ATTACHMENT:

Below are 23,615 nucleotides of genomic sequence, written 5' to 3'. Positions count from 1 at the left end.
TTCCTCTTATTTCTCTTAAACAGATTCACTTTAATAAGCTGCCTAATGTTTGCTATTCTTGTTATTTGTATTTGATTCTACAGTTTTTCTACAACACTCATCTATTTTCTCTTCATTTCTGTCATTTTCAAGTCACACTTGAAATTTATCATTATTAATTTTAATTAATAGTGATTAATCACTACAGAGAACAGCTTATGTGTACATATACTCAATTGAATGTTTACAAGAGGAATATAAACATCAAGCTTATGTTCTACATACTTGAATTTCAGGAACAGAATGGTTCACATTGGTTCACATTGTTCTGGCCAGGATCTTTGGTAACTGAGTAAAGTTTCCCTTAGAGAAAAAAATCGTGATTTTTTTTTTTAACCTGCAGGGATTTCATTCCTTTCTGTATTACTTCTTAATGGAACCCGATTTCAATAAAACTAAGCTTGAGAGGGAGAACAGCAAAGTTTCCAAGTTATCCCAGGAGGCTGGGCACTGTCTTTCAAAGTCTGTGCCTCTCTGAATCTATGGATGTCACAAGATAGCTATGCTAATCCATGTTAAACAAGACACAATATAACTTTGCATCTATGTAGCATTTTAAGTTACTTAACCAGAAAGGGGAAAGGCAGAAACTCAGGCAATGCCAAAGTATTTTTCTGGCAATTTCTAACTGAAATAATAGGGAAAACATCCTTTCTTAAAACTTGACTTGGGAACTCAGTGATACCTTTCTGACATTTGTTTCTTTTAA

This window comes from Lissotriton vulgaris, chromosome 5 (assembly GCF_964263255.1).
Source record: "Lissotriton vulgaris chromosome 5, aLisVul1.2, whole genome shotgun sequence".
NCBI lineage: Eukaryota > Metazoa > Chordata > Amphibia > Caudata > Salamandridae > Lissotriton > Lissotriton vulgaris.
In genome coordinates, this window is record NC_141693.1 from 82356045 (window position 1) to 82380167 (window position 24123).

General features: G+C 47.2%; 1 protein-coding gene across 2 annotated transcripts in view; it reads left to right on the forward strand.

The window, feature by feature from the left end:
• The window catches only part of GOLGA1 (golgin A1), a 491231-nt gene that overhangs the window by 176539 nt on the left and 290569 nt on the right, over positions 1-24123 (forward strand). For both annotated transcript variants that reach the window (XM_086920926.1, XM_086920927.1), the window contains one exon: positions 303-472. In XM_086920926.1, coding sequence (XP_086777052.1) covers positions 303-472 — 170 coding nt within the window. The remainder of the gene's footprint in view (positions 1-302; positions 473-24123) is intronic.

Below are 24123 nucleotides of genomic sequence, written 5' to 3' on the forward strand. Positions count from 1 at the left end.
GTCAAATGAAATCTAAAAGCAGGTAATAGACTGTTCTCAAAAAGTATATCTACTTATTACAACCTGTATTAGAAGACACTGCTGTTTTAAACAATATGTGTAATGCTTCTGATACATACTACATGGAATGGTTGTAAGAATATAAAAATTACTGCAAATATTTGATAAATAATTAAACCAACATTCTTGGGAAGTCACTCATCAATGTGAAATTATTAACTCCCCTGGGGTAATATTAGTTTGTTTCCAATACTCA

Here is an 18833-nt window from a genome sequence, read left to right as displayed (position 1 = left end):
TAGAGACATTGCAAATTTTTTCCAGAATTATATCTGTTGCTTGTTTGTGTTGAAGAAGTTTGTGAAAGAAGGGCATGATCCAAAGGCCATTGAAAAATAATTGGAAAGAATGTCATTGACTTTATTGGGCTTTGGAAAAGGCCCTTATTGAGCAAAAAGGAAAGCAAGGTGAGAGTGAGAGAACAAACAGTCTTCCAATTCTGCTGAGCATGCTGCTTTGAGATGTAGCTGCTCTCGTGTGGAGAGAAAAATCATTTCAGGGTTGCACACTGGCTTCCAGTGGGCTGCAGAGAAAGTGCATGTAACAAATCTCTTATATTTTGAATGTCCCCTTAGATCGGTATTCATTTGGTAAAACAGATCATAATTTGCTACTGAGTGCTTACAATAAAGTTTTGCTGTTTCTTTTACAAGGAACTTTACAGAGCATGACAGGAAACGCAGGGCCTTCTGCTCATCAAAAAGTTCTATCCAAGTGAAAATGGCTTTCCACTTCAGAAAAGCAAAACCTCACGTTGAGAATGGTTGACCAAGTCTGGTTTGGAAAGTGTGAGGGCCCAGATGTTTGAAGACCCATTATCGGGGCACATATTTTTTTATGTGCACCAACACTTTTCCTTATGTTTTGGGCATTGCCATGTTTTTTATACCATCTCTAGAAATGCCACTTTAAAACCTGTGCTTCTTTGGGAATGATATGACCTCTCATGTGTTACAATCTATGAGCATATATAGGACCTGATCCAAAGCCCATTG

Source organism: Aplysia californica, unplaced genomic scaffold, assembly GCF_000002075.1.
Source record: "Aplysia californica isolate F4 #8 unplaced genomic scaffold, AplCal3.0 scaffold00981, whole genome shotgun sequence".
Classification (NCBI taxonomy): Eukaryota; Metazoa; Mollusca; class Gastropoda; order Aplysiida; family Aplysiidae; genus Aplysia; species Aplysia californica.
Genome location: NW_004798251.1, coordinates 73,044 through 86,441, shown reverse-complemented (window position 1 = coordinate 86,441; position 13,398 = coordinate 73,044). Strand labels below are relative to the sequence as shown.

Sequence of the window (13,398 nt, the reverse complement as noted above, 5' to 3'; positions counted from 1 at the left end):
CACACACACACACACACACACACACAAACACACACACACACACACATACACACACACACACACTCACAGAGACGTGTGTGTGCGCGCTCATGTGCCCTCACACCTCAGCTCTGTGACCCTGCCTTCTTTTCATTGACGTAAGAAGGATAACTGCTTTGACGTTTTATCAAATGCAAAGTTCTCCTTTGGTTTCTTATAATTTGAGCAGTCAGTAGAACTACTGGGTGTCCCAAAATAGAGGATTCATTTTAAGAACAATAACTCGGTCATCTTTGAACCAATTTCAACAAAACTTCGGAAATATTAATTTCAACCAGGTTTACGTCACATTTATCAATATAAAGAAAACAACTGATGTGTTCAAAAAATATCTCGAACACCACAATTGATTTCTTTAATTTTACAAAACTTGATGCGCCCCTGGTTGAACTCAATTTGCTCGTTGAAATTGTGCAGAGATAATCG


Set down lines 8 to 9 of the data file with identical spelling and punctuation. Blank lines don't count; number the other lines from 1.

The window, feature by feature from the left end:
• The window catches only part of GOLGA1 (golgin A1), a 491231-nt gene that overhangs the window by 176539 nt on the left and 290569 nt on the right, over positions 1-24123 (forward strand). For both annotated transcript variants that reach the window (XM_086920926.1, XM_086920927.1), the window contains one exon: positions 303-472. In XM_086920926.1, coding sequence (XP_086777052.1) covers positions 303-472 — 170 coding nt within the window. The remainder of the gene's footprint in view (positions 1-302; positions 473-24123) is intronic.